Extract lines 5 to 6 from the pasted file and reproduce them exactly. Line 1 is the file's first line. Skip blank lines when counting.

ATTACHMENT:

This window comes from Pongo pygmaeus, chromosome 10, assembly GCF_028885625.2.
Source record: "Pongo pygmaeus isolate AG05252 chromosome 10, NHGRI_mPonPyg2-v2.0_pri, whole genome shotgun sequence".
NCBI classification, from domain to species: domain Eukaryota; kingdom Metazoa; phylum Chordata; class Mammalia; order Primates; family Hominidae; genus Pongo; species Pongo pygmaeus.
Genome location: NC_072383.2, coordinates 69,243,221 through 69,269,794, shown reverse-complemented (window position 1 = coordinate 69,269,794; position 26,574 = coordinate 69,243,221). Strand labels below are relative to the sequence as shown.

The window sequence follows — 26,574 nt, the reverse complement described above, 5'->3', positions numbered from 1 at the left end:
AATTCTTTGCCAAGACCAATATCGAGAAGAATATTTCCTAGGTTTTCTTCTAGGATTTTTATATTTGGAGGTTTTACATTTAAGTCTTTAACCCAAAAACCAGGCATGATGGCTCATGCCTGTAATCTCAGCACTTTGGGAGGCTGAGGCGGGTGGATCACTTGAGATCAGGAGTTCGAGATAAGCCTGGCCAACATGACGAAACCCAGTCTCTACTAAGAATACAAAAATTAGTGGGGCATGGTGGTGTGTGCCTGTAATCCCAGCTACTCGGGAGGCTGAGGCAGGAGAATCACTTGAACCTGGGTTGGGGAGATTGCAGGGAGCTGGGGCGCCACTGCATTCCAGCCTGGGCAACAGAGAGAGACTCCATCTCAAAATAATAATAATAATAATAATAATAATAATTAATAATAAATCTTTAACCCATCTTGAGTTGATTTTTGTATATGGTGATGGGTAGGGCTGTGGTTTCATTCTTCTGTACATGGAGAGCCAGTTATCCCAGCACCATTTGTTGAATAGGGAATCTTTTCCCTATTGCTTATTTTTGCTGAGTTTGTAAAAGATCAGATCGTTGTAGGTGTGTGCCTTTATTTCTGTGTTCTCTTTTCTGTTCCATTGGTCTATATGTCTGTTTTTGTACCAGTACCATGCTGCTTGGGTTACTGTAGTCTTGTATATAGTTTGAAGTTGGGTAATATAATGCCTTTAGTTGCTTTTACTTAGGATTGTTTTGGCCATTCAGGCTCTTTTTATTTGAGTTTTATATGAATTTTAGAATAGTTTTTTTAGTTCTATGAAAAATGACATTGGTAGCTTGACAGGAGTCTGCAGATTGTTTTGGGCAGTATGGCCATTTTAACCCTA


The window sequence follows — 26,574 nt, the reverse complement described above, 5'->3', positions numbered from 1 at the left end:
AATTCTTTGCCAAGACCAATATCGAGAAGAATATTTCCTAGGTTTTCTTCTAGGATTTTTATATTTGGAGGTTTTACATTTAAGTCTTTAACCCAAAAACCAGGCATGATGGCTCATGCCTGTAATCTCAGCACTTTGGGAGGCTGAGGCGGGTGGATCACTTGAGATCAGGAGTTCGAGATAAGCCTGGCCAACATGACGAAACCCAGTCTCTACTAAGAATACAAAAATTAGTGGGGCATGGTGGTGTGTGCCTGTAATCCCAGCTACTCGGGAGGCTGAGGCAGGAGAATCACTTGAACCTGGGTTGGGGAGATTGCAGGGAGCTGGGGCGCCACTGCATTCCAGCCTGGGCAACAGAGAGAGACTCCATCTCAAAATAATAATAATAATAATAATAATAATAATTAATAATAAATCTTTAACCCATCTTGAGTTGATTTTTGTATATGGTGATGGGTAGGGCTGTGGTTTCATTCTTCTGTACATGGAGAGCCAGTTATCCCAGCACCATTTGTTGAATAGGGAATCTTTTCCCTATTGCTTATTTTTGCTGAGTTTGTAAAAGATCAGATCGTTGTAGGTGTGTGCCTTTATTTCTGTGTTCTCTTTTCTGTTCCATTGGTCTATATGTCTGTTTTTGTACCAGTACCATGCTGCTTGGGTTACTGTAGTCTTGTATATAGTTTGAAGTTGGGTAATATAATGCCTTTAGTTGCTTTTACTTAGGATTGTTTTGGCCATTCAGGCTCTTTTTATTTGAGTTTTATATGAATTTTAGAATAGTTTTTTTAGTTCTATGAAAAATGACATTGGTAGCTTGACAGGAGTCTGCAGATTGTTTTGGGCAGTATGGCCATTTTAACCCTA